“The Land Ethic”
Part I. A summary of The Land Ethic
In a persuasive essay, Aldo Leopold tries to explain how we are ethically and morally obligated to take care of our resources. In his paper, “The Land Ethic” Leopold explains how we have viewed the land as, “strictly economic, entailing privileges but not obligations”. This is the main statement in his essay, and throughout the writing he elaborates on this statement. He says we have not given the land (the soils, waters, plants, and animals) the respect it deserves. He talks about our National Anthem and how we sing of “our love for and obligation to the land of the free and the home of the brave” and then he questions our uses of our ‘resources’ and in an almost disgusted way, says if you say you’re going to ‘take care of it and love it’, than follow through. He discusses how land ownership has played a big part of how we now use the land in different communities and poses the question of many researchers; What if the outcome of settling the states, and planting the fields if “the plant succession… had given us some worthless grasses, shrubs, and weeds to a condition of unstable equilibrium”. Where would we be today?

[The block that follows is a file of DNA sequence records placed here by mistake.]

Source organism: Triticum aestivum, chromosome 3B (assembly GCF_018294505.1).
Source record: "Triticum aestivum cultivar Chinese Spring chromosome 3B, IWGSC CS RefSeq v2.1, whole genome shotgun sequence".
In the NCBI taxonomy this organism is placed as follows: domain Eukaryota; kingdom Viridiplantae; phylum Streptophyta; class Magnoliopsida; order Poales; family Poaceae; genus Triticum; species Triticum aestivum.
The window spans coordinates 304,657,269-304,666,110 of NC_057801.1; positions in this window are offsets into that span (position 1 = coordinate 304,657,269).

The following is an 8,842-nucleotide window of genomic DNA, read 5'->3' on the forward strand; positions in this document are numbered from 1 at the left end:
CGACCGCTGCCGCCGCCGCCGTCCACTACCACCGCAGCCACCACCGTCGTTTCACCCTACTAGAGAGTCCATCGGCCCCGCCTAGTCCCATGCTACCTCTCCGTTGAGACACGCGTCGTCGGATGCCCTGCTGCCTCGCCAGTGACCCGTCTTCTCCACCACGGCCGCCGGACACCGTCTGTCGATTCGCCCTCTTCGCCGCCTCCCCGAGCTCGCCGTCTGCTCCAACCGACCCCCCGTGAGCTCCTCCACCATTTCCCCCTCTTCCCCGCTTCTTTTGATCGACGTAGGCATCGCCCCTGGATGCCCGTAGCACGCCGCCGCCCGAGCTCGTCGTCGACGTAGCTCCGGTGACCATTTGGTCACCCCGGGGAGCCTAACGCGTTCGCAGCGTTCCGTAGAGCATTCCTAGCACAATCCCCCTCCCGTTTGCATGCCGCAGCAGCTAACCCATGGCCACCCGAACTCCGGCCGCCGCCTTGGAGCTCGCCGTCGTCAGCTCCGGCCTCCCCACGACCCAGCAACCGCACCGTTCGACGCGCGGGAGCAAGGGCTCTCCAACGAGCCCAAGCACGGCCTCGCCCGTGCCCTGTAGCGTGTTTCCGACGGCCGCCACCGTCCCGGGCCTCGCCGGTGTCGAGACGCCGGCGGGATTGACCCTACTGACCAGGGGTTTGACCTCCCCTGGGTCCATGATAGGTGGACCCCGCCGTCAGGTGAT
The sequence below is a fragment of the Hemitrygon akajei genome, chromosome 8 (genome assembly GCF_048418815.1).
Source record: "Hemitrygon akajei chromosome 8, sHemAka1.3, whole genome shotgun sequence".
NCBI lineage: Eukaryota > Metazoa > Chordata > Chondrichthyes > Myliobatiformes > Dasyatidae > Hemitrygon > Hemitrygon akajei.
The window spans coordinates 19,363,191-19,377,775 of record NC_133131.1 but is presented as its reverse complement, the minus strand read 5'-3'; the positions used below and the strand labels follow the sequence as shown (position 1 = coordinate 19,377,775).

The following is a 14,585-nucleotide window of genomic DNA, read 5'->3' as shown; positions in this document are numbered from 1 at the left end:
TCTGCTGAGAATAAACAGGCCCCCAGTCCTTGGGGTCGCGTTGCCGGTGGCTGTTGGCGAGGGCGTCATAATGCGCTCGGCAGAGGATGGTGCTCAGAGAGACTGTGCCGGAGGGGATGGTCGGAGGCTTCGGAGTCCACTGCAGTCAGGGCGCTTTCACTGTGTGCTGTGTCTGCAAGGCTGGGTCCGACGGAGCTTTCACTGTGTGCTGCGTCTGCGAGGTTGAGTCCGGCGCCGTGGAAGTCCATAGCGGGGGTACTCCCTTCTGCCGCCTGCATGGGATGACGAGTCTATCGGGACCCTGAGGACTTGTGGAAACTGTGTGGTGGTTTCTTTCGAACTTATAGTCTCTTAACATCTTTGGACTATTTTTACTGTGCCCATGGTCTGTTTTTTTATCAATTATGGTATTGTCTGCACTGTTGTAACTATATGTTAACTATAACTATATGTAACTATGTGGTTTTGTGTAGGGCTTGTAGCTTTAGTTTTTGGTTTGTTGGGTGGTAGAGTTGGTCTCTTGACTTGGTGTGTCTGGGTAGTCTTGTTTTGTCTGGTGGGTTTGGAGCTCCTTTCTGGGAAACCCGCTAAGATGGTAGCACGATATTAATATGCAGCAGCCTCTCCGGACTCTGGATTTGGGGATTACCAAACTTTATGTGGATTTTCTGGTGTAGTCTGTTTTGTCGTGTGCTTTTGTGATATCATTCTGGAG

He talks about resource conservation as an ethic and the land which contains the most diversity such as marshes, bogs, dunes and deserts may be privately owned. But if the owner was ‘ecologically minded’ he would, “be proud to be the custodian of a reasonable proportion of such areas”. He goes on to say some of these lands can be set aside and managed by the government, but it is the land ethic that comes in to play for the private citizen whom owns the biologically rich land. He includes the land as part of the community, and talks about how we should act respectfully to it as part of our community, rather than treat it as just a tract of land with not intrinsic...